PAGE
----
Staff Publications

Staff Publications

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    'Staff publications' is the digital repository of Wageningen University & Research

    'Staff publications' contains references to publications authored by Wageningen University staff from 1976 onward.

    Publications authored by the staff of the Research Institutes are available from 1995 onwards.

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Record number 477432
Title Functional Identification of Conserved Residues Involved in Lactobacillus rhamnosus Strain GG Sortase Specificity and Pilus Biogenesis
Author(s) Douillard, F.P.; Rasinkangas, P.; Ossowski, I. von; Reunanen, J.; Palva, A.; Vos, W.M. de
Source Journal of Biological Chemistry 289 (2014)22. - ISSN 0021-9258 - p. 15764 - 15775.
DOI https://doi.org/10.1074/jbc.M113.542332
Department(s) Microbiology
VLAG
Publication type Refereed Article in a scientific journal
Publication year 2014
Keyword(s) complete genome sequence - gram-positive bacteria - enterococcus-faecium isolate - group-b streptococcus - lactic-acid bacteria - lactococcus-lactis - corynebacterium-diphtheriae - bacillus-anthracis - pilin subunit - reveals pili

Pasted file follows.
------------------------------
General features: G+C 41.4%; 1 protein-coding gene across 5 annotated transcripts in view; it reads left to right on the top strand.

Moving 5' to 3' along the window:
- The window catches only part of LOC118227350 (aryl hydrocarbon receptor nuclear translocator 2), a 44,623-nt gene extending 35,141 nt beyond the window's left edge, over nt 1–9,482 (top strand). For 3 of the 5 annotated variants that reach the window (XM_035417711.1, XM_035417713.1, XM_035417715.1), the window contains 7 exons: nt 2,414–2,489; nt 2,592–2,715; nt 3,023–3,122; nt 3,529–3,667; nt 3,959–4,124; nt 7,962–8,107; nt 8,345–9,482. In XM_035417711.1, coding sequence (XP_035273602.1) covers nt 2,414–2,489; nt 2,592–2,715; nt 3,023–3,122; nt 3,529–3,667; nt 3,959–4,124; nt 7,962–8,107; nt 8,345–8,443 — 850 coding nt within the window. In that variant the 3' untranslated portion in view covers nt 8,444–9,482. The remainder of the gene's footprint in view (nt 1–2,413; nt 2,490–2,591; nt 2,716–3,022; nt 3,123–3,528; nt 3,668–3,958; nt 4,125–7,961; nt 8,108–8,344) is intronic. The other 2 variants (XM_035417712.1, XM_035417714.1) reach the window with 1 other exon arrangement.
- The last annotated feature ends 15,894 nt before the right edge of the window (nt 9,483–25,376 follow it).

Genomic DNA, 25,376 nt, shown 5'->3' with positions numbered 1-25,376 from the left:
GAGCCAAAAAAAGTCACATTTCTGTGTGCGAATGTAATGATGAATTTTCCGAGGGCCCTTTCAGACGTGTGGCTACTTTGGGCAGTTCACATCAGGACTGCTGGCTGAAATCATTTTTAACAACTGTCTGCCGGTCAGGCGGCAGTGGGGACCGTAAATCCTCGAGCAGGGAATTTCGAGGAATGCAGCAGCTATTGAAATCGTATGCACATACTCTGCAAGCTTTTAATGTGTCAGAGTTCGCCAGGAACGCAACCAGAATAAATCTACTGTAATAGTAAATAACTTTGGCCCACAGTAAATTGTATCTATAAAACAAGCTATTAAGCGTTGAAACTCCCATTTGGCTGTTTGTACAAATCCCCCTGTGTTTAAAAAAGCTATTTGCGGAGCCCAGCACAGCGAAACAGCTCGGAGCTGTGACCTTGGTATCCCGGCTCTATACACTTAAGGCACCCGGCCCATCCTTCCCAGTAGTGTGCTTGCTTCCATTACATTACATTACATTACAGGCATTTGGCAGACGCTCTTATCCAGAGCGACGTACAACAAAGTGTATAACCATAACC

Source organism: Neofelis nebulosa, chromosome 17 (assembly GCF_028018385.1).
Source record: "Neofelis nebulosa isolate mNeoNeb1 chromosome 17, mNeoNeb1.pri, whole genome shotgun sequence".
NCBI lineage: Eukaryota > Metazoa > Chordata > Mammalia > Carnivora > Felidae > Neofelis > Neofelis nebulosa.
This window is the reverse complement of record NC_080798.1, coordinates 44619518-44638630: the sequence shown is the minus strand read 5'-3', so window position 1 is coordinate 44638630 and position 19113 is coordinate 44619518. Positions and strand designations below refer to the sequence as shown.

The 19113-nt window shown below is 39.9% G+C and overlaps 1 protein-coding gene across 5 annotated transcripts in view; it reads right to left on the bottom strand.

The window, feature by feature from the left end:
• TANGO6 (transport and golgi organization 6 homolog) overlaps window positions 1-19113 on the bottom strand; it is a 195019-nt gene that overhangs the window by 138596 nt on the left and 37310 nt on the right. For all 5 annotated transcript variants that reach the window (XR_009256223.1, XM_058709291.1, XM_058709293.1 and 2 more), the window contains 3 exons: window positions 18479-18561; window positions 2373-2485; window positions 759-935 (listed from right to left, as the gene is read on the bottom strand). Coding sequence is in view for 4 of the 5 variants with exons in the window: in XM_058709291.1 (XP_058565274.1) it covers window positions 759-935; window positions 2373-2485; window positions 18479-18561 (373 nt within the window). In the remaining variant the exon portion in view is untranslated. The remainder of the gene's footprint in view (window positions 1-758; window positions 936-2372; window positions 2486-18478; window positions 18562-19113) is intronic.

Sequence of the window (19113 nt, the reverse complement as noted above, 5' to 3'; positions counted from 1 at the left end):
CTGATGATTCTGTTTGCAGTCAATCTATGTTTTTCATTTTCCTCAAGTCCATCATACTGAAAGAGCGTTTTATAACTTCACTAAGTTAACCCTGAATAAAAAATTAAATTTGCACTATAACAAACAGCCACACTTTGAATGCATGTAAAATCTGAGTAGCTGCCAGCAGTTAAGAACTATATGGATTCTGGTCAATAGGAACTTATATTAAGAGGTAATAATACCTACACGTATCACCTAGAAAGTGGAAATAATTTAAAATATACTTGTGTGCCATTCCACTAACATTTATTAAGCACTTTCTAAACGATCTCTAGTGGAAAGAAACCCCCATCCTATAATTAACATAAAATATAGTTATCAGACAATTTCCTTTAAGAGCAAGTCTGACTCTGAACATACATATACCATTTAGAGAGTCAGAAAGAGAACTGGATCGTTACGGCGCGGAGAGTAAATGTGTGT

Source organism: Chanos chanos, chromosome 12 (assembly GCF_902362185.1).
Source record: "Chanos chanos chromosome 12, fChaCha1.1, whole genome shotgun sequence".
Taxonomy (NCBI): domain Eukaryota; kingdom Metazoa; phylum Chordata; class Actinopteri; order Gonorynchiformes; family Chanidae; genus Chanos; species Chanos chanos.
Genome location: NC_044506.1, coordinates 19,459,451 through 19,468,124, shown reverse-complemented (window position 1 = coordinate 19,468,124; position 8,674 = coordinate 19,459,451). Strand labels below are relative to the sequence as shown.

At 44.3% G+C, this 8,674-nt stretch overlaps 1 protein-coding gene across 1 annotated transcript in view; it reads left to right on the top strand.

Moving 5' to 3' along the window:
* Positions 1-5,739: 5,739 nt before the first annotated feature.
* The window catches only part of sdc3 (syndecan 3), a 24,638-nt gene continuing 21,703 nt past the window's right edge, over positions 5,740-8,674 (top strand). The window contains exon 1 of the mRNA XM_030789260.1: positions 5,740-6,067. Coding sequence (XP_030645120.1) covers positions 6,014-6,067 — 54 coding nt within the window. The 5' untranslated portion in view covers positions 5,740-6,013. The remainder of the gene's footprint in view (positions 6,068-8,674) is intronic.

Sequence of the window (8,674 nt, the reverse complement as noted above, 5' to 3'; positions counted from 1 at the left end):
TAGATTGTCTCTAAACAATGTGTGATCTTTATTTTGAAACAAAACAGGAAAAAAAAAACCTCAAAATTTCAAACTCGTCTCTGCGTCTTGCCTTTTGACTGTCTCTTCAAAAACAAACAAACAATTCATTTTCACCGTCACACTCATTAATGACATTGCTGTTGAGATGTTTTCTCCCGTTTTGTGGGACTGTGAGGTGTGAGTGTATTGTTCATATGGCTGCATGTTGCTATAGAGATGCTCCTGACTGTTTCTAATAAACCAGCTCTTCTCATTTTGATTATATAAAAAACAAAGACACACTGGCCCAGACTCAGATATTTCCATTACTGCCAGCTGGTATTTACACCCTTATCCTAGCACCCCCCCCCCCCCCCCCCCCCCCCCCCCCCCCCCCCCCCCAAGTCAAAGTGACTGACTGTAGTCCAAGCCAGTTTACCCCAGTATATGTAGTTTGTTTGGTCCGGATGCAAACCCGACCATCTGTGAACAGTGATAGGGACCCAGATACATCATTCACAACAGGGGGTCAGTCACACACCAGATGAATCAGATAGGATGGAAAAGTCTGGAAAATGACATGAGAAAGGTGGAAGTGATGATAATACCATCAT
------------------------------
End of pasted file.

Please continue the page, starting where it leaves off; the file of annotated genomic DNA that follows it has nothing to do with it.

Abstract In Gram-positive bacteria, sortase-dependent pili mediate the adhesion of bacteria to host epithelial cells and play a pivotal role in colonization, host signaling, and biofilm formation. Lactobacillus rhamnosus strain GG, a well known probiotic bacterium, also displays on its cell surface mucus-binding pilus structures, along with other LPXTG surface proteins, which are processed by sortases upon specific recognition of a highly conserved LPXTG motif. Bioinformatic analysis of all predicted LPXTG proteins encoded by the L. rhamnosus GG genome revealed a remarkable conservation of glycine residues juxtaposed to the canonical LPXTG motif. Here, we investigated and defined the role of this so-called triple glycine (TG) motif in determining sortase specificity during the pilus assembly and anchoring. Mutagenesis of the TG motif resulted in a lack or an alteration of the L. rhamnosus GG pilus structures, indicating that the TG motif is critical in pilus assembly and that they govern the pilin-specific and housekeeping sortase specificity. This allowed us to propose a regulatory model of the L. rhamnosus GG pilus biogenesis. Remarkably, the TG motif was identified in multiple pilus gene clusters of other Gram-positive bacteria, suggesting that similar signaling mechanisms occur in other, mainly pathogenic, species.
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